I understood - su with no password is the same as root with no password. Sudo without password is marginally better, but not by much.
This is insecure!
Sudo is a granular level of root control, supported by (as far as I know) all versions of Unix (including AIX) and if used wisely there is no reason to feel that the system is at greater threat that it otherwise would be by any user in the network with insecure passwords.

Having said that I do not consider wise to use ALL:ALL with sudo, to me it eliminates the "granular control" of the tool all together.

Last edited by ralvez; 04-12-2006 at 04:37 PM.
 
Old 04-12-2006, 06:15 PM   #8
Simon Bridge
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Quote:
Used wisely is an excellent tool
I'll agree with this - the trick is the definition of "wisely".

One of the "wise" security policies is to set "wise" passwords - particularily for administrative priviledges. Under what circumstances would you consider an empty string, a "wise" password, for anybody?
 
Old 04-12-2006, 06:36 PM   #9
ralvez
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That is precisely the point Simon, he is NOT running the command with an empty string when using sudo. He has to be logged in as himself with a valid password. You can make the argument that if he uses an weak password NOW we have a problem ... but then again if he is using a weak password the system is already compromised by it.
In my experience a sysadmin will not give access to the sudoes list to members of the network, but to the few he trusts.

Again, I think we both agree in the principle here, you are just more strict
 
Old 04-12-2006, 07:12 PM   #10
Simon Bridge
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Quote:
He has to be logged in as himself with a valid password.
... exactly and understood already... leaving aside the potential to leave his account open when he leaves the machine, the possibility of having remote access enabled, or the potential for malware to promote it's access by this means (all these things have happened) - I'm not referring to that. Nor even that the sudo designers intended that the user verify that it is really them by re-entering their password.

Instead, compare with the same thing on the root account itself... if "su" has no password then any user can su to root just by pressing enter. Perform admin tasks etc.

Now look at what I actually said:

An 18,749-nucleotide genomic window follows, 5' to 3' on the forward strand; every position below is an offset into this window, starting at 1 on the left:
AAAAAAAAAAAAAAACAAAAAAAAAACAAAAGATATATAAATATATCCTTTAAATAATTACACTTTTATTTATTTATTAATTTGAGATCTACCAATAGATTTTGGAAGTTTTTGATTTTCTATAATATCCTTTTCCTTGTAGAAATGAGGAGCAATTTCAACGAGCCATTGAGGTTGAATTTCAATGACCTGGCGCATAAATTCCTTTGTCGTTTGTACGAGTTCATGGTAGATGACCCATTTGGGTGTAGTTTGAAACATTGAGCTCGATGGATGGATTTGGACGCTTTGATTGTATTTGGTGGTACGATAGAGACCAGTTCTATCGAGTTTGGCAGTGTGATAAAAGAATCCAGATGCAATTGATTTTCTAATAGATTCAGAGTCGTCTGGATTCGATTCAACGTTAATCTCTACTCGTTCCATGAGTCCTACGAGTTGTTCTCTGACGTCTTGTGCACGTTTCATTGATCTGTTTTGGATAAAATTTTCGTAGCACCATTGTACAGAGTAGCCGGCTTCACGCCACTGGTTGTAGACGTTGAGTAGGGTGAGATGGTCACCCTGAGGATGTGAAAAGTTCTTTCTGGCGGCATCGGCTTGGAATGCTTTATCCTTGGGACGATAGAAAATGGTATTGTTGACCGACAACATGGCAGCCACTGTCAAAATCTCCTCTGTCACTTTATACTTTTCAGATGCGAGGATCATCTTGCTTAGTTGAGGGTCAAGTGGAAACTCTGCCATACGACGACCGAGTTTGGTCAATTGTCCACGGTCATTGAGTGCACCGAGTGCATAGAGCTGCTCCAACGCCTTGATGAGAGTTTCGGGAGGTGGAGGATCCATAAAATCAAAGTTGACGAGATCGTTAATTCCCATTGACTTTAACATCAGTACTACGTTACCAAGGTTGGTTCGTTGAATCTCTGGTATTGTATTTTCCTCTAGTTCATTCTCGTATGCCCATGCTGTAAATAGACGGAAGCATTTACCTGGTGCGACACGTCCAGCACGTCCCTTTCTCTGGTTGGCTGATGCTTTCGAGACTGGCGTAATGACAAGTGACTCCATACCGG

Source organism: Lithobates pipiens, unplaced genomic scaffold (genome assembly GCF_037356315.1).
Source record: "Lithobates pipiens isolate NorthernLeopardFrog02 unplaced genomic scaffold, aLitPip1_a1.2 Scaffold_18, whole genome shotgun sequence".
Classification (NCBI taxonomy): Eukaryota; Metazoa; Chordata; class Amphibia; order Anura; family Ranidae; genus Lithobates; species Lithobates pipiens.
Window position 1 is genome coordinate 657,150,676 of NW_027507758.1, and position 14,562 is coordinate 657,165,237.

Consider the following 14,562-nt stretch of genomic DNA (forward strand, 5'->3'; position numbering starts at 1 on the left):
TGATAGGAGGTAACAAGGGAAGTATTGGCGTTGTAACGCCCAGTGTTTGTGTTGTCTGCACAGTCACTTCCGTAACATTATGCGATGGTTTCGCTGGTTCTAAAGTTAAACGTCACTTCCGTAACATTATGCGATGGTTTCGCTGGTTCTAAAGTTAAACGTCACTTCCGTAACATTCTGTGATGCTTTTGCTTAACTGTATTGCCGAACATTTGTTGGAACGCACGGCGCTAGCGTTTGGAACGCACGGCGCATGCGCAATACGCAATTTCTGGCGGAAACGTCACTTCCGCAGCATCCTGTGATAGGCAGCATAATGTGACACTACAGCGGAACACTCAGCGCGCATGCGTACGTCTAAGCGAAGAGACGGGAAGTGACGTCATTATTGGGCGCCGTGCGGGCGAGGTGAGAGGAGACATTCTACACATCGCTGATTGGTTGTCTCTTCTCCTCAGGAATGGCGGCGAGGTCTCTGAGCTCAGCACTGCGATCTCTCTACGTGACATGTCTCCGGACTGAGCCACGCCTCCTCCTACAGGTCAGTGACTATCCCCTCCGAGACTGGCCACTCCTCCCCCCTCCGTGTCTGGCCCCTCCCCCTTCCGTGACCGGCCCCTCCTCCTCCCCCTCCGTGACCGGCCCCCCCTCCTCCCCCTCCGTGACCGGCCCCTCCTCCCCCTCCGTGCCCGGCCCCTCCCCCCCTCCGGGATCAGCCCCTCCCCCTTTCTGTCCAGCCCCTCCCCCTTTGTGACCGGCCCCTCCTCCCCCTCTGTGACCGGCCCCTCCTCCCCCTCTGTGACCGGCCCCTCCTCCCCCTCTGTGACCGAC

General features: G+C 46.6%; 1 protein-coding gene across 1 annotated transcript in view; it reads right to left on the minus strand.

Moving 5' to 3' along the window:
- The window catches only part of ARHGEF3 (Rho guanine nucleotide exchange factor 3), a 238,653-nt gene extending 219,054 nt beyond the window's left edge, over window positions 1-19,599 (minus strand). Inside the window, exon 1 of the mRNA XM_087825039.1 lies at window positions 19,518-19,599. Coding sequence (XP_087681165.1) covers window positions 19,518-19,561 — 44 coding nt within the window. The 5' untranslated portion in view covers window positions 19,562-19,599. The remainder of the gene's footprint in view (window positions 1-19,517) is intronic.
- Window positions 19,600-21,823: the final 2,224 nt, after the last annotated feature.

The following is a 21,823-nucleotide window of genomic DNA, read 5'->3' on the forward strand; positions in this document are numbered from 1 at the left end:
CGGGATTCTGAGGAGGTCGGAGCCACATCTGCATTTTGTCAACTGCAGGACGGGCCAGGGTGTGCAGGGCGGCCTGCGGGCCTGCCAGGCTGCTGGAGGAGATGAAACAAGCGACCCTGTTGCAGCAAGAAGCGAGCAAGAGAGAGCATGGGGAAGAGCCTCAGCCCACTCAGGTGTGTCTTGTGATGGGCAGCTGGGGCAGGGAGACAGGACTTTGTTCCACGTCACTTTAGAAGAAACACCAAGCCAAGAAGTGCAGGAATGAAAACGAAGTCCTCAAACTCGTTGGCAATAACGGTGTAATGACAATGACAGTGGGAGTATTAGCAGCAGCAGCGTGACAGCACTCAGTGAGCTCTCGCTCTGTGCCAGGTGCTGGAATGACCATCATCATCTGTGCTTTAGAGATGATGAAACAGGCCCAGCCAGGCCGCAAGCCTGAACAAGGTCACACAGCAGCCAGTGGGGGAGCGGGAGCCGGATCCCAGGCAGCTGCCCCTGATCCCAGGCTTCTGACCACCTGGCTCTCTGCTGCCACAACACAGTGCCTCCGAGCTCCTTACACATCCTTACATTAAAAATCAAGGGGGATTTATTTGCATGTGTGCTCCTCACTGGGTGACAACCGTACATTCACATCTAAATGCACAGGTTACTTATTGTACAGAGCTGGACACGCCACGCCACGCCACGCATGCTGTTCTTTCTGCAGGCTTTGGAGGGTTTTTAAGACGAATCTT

Quote:
Originally Posted by simon
su with no password is the same as root with no password. Sudo without password is marginally better, but not by much.
This is insecure!
... this was the bit quoted by you.

1. Sudo is the same as su (with no password).
The functional difference between sudo and su (in the context of this thread) is that the passwords are different, and sudo has a time limit before the user will be challenged again. (su is not challenged for as long as the terminal is open, but is always challenged when invoked.) If we sudo and su were to have the same password, the only difference would be the sudo timeout. But if sudo and su each have no password, the timout becomes a hit enter... thus passwordless sudo and passwordless su are the same (in function).

2. Sudo without password is marginally better (than enabling root without a password).

This is because of the fact that one must be logged in as a valid sudoer in order to invoke sudo at all. This is still insecure. Very much insecure compared with a password protected sudo.

On a scale in which running passwordless root is way down neer the "insecure" end and running with all passwords enabled is neer the "secure" end ... I would stick a rootless sudo closer to the "insecure" end than to the "secure" end. Perhaps you disagree? This was behind the comment. And the "marginal" part.

3. This is insecure.
For a given value of "secure" of course. It is not as insecure as posting your root password on the internet. But it is less secure than keeping the password enabled.


Now I agree that sudo (properly managed) is more secure than su. Disabling su and using sudo only is even more secure.

I used to think that having a different password for admin (over user) was better security. Technically, it should be. However, this ignores the reality of linux use. In practise, users tend to choose poor passwords anyway and leave the root terminals open as long as they are logged in (sometimes for weeks). By comparison, sudo is more rigorous.